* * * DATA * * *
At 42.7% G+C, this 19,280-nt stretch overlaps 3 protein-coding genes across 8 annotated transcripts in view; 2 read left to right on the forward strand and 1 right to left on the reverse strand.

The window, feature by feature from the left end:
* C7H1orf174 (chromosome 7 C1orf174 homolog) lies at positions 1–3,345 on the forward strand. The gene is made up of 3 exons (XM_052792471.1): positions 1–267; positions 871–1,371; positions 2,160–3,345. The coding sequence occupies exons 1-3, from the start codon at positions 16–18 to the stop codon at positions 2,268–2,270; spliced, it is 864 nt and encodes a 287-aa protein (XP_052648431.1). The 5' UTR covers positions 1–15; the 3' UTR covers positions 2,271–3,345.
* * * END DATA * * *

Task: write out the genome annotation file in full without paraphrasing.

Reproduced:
At 42.7% G+C, this 19,280-nt stretch overlaps 3 protein-coding genes across 8 annotated transcripts in view; 2 read left to right on the forward strand and 1 right to left on the reverse strand.

The window, feature by feature from the left end:
* C7H1orf174 (chromosome 7 C1orf174 homolog) lies at positions 1–3,345 on the forward strand. The gene is made up of 3 exons (XM_052792471.1): positions 1–267; positions 871–1,371; positions 2,160–3,345. The coding sequence occupies exons 1-3, from the start codon at positions 16–18 to the stop codon at positions 2,268–2,270; spliced, it is 864 nt and encodes a 287-aa protein (XP_052648431.1). The 5' UTR covers positions 1–15; the 3' UTR covers positions 2,271–3,345.